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Understanding Sepsis

Sepsis awareness

According to The UK Sepsis Trust, 44,000 people die from sepsis each year in the UK and that’s why it’s important to be aware of the symptoms, causes and treatments available.

What is sepsis?

Sepsis, also known as blood poisoning, is a life-threatening condition where the immune system overreacts to an infection or injury. The immune system usually fights off infections, however, in the case of Sepsis, the immune system attacks the body’s organs and tissues instead. Without quick treatment, sepsis can be fatal and can lead to multiple organ failure and that’s why it’s important to familiarise yourself with the symptoms.

Who is at risk?

Anyone can develop sepsis after they’ve been injured or had a minor infection. Some people, however, may be more vulnerable, this includes those with a medical condition or receiving treatment that weakens the immune system, people already in hospital with a serious illness, people who have just had surgery and people with wounds or injuries due to an accident.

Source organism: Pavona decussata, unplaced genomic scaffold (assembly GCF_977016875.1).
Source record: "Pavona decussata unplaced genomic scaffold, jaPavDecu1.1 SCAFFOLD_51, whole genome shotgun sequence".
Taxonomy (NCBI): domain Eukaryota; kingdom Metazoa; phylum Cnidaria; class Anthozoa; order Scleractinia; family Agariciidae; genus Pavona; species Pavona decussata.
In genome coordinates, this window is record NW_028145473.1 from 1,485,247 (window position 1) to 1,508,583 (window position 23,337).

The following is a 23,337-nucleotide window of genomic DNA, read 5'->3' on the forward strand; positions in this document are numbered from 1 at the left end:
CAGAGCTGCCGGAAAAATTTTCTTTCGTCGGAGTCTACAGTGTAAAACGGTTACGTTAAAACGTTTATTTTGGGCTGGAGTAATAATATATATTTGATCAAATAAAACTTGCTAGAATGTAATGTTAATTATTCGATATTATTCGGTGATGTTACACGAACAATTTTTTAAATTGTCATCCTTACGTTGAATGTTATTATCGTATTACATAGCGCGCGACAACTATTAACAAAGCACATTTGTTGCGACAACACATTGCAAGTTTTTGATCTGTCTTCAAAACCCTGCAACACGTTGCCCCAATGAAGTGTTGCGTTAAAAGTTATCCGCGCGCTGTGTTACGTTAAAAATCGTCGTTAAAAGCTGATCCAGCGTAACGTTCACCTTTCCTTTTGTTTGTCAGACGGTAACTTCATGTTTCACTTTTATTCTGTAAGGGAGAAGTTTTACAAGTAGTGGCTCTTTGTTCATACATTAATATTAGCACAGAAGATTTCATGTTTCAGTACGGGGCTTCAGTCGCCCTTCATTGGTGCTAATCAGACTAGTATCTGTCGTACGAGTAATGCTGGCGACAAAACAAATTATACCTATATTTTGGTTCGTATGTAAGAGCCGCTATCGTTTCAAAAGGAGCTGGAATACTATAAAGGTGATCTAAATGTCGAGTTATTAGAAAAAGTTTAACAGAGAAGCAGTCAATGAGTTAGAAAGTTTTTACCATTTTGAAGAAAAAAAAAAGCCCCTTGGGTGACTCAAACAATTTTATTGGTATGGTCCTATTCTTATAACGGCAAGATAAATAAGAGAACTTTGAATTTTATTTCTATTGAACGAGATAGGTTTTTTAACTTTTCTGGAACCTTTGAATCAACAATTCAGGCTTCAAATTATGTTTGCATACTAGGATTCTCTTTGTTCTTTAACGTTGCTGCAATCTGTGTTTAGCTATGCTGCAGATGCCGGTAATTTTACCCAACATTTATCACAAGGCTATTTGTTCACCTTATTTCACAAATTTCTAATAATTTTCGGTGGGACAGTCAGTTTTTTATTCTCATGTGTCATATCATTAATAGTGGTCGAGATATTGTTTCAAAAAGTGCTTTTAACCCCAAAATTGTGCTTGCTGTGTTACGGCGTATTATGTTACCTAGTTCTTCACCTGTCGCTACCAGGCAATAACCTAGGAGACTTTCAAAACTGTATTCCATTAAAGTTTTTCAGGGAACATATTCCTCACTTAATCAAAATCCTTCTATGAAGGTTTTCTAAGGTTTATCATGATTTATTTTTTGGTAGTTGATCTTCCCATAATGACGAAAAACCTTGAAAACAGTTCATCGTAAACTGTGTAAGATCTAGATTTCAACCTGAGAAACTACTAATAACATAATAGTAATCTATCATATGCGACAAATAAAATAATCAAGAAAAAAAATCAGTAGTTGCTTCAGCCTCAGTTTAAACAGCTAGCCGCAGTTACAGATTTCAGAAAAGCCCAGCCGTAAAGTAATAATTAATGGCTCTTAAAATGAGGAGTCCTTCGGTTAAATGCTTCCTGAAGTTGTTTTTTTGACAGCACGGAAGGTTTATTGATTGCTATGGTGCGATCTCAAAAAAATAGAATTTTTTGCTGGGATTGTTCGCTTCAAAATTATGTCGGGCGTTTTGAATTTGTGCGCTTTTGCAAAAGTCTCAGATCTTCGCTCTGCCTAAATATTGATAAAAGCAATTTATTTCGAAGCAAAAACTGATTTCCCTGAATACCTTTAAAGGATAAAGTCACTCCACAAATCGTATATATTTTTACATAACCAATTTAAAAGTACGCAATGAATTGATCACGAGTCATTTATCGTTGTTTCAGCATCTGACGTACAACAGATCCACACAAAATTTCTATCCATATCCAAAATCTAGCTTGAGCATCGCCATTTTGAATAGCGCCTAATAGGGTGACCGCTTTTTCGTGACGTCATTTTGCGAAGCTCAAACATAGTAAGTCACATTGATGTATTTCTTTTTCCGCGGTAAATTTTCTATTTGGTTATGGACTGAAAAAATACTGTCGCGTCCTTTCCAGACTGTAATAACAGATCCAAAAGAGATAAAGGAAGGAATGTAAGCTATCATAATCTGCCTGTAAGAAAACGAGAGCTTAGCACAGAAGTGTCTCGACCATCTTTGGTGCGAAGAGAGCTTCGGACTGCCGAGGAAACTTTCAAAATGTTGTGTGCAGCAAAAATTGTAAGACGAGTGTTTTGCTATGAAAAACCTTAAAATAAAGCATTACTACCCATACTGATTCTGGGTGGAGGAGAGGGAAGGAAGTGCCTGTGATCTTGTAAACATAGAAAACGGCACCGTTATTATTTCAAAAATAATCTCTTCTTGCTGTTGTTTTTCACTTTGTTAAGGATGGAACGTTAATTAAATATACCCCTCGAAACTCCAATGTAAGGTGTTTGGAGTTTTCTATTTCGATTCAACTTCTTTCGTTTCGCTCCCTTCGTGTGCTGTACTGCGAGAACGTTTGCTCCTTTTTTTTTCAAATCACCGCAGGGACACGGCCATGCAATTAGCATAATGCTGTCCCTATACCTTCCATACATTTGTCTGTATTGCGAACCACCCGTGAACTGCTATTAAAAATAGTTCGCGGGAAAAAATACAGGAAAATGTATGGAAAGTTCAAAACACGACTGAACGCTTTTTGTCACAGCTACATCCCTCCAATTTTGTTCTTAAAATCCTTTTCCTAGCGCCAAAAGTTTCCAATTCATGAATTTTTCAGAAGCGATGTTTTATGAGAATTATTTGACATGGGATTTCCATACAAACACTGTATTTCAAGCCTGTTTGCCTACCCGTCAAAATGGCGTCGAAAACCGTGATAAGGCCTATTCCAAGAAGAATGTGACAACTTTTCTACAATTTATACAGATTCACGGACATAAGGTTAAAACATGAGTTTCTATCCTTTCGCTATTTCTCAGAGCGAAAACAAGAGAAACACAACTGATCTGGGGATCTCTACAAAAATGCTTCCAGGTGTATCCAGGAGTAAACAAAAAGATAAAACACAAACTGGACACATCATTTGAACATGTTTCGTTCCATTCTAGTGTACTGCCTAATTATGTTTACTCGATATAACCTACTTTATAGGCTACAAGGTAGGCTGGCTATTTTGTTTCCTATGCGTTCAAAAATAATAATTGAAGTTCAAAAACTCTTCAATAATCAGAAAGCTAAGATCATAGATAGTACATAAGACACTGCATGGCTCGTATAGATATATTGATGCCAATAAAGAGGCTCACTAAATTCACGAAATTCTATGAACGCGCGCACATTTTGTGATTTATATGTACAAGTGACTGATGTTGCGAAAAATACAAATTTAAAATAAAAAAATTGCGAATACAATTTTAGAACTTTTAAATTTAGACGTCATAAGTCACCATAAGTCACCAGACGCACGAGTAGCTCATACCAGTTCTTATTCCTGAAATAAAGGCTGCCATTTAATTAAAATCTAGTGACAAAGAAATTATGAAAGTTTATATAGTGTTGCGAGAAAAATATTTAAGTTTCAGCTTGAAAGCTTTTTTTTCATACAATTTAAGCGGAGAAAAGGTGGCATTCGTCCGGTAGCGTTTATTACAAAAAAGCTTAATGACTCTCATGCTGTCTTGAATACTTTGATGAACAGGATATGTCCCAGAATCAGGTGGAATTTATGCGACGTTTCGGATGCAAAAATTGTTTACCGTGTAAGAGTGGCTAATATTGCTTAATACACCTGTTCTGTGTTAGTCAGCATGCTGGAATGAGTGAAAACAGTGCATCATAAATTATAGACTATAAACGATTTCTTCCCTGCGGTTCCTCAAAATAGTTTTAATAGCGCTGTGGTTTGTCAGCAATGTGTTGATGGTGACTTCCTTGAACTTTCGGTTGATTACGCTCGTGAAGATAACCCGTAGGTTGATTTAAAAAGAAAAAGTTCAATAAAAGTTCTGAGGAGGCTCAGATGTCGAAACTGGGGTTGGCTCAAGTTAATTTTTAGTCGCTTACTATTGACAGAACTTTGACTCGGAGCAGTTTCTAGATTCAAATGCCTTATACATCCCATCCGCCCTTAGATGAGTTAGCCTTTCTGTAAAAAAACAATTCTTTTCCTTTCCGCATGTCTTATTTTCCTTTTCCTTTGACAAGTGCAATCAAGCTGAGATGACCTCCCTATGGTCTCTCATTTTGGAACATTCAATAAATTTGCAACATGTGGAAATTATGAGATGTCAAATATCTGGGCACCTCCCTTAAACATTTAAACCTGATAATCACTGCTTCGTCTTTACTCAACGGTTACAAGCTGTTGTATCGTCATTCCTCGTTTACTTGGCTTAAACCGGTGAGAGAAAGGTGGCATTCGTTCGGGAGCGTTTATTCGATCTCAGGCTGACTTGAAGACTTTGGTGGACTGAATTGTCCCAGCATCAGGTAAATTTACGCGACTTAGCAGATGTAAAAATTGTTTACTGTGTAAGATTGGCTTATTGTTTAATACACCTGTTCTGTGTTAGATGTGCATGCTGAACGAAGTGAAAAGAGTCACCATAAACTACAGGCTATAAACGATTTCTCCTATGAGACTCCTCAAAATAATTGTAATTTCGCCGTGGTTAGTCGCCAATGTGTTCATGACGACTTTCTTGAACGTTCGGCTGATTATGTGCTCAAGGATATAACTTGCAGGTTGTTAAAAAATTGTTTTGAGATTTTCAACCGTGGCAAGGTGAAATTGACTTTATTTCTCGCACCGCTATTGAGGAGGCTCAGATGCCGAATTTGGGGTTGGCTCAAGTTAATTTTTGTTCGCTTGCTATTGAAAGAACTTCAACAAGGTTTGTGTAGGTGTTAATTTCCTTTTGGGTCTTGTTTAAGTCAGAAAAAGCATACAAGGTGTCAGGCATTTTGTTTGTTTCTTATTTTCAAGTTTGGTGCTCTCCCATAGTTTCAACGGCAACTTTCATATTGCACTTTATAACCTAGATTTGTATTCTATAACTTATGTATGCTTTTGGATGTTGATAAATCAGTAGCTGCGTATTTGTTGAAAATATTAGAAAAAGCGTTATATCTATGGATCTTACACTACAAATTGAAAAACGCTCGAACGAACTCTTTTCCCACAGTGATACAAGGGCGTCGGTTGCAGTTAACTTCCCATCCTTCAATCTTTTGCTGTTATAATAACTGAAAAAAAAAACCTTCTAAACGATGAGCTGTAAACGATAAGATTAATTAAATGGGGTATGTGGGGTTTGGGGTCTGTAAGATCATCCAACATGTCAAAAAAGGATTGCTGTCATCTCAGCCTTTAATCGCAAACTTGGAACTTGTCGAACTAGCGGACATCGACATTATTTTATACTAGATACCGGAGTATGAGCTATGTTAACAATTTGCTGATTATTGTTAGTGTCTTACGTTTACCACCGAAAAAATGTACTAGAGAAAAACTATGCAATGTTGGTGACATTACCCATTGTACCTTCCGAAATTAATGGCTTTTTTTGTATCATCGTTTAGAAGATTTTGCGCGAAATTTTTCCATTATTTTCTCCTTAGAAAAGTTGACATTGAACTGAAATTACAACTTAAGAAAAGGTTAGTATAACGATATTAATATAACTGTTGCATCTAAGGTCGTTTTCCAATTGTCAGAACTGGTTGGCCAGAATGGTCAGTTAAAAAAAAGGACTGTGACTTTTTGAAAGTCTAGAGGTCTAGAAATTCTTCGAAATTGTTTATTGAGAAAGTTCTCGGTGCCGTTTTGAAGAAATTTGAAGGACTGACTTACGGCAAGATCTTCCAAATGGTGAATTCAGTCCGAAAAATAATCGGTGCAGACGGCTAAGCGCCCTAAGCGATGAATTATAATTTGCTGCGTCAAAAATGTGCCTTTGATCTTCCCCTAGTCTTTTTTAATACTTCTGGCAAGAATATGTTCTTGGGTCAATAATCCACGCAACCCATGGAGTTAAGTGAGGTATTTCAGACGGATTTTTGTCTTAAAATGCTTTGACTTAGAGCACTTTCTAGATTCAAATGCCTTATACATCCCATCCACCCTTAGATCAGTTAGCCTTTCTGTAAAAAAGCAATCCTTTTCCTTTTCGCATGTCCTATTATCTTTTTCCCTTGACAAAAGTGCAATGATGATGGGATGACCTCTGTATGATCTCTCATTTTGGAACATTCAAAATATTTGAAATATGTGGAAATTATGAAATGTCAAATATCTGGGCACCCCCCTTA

Symptoms in adults

It’s important to get urgent medical advice if you suspect that you might have sepsis. Either call the NHS 111 helpline, go straight to A&E or call 999.

Early symptoms in adults and older children may include:

  • Fever (a high or low body temperature)
  • Shivering
  • A fast/rapid heartbeat
  • Fast/rapid breathing

Symptoms of septic shock or more severe sepsis, when your blood pressure drops to a dangerously low level, include:

  • Confusion or disorientation
  • Feeling dizzy/faint/lightheaded
  • Diarrhoea
  • Vomiting or nausea
  • Slurred speech
  • Muscle pain
  • Breathlessness
  • Passing no urine
  • Clammy, cold and pale or mottled skin
  • Loss of consciousness

Symptoms in children

It’s important to get urgent medical advice if you suspect your child might have sepsis. Either call the NHS 111 helpline, go straight to A&E or call 999.

Symptoms of sepsis in children include:

  • Very fast breathing
  • A rash that does not fade when you press it
  • Pale, blue or mottled skin
  • Fitting or convulsion
  • Abnormally cold to touch
  • Difficult to wake



The treatment given for sepsis, severe sepsis or septic shock will usually be antibiotics and these should start within an hour of diagnosis to reduce the risk of any complications. Your body will also need plenty of fluids to avoid dehydration and in the case of severe sepsis, you’ll usually be given fluids intravenously during the first 24 to 48 hours.

It’s important to trust your instincts with sepsis and if you are in doubt then seek medical advice to be on the safe side.

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